It was still early in the afternoon, when we quietly approached Malapati camp and eased out of the 'Cruiser. Pam Talley was enjoying a little reading time in the shade of the huge trees around camp, while her husband was out on a P.A.C. (Problem Animal Control) hunt. She looked up from her novel at us with an inquisitive look, and Lloyd announced, "He went down!" I was beside myself with all kinds of different emotions, and if there is only one phrase that I ever remember Lloyd Yeatman saying, it will be that one "He went down!" Pam, of course, asked what we had done, so we explained. After a late lunch, Bob Talley joined us for an afternoon photo shoot. I spent the rest of the afternoon and evening quietly glowing. Sleep came welcomed and easy. The following day was spent collecting and distributing a huge load of meat to the local people. The entire trunk, as has always been custom, was given to the local chief. During the process a fire was made and it wasn't long before some choice pieces of meat were being cooked over the small smoking blaze. A fine slice of temple was selected for me and dipped in salt I found its flavor to be very nice so I asked for a bit more. The butchering was quite an operation. Unlike the days of the past where dozens of natives hacked away with their axes, machetes and knives in a competitive frenzy, this operation was completed by Lloyd's staff with a methodical, efficient harmony. A town council member even met the meat-laden trailer in town, to make sure it was distributed fairly. A small quantity is eaten fresh, but much of the meat is dried because refrigeration is limited to only a few of the stores.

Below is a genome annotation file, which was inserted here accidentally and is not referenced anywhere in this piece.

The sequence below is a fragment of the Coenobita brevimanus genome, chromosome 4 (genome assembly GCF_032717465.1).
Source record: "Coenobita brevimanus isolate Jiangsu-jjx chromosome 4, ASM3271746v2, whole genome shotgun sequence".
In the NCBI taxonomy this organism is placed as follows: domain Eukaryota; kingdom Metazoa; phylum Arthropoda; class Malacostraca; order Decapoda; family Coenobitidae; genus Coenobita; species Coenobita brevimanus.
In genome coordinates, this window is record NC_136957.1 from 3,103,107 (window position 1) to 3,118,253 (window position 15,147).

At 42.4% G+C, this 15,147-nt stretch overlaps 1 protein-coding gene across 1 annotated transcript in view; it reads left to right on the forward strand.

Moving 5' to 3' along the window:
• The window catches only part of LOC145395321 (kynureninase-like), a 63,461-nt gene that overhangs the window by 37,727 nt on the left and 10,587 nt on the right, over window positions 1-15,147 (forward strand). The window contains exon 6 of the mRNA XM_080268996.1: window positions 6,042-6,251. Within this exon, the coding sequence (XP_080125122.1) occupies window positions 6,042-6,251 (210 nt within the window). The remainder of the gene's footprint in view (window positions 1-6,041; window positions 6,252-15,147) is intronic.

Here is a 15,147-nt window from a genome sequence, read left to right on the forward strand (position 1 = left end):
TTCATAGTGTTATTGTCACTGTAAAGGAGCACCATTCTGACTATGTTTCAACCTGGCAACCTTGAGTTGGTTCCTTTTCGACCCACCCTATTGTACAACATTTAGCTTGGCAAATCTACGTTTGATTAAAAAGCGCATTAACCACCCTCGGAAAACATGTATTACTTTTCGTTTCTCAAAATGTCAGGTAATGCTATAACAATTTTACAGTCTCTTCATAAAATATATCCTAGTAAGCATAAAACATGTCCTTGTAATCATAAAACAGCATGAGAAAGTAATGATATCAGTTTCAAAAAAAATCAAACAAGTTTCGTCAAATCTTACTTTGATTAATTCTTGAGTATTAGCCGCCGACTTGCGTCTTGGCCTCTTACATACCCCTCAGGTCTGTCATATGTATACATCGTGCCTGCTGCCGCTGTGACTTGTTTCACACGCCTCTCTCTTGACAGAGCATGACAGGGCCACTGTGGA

The elephants are doing well under the CAMPFIRE project that Safari Club International helped organize and initiate. Elephant populations are up from 600,000 just 10 years ago, to over 1.4 million today. In northern Zimbabwe (the highveldt), where the habitat is more arid, they actually need to cull the herd down because of overgrazing. The project was designed to benefit the local people for conserving their local wildlife through a system of sustainable use. As previously mentioned, the villagers getthe meat of any elephant taken by trophy hunters, but they also get a substantial 5-digit fee for each of the hunting licenses allotted. The harvest quota is limited to a little less than one percent of the overall population, thus sport hunting does not have the slightest negative impact on the population at all. In fact, it often spurs growth because old dominant males with poor impregnation rates are taken. This makes the breeding cows available to the more potent, younger bulls. The funds are distributed to the following categories: crop damage reimbursement, schools, and health care clinics, drinking wells and livestock perdition reimbursement. They also have a general savings-type fund for emergencies and/or other projects the community deems worthy. A town council manages the distribution and saving of the funds and the much-needed meat. It was nice to see firsthand the benefits that CAMPFIRE provides. Hundreds and hundreds of native children were seen coming home from school all wearing nice uniforms. Women and children (and a few men) were dipping fresh, clean drinking water from the wells. And until you can see the crop damage these people suffer from up close and personal, see the tears in the women's eyes, feel for the loss their year long labor lost in a single night, you can't fully appreciate the funds set aside for reimbursing these farmers. If it were not for these funds, the locals would consider the elephants a tremendous pest instead of an important renewable resource. The project is largely successful because of its impact on poaching. Additional fees are paid by the hunters which go straight to the National Parks for anti-poaching teams, their equipment, and supplies. Furthermore, the entire community directly benefits from healthy wildlife populations, so the locals do not tolerate poachers. In essence, thousands of people become 'game wardens', thus creating a highly effective anti-poaching force.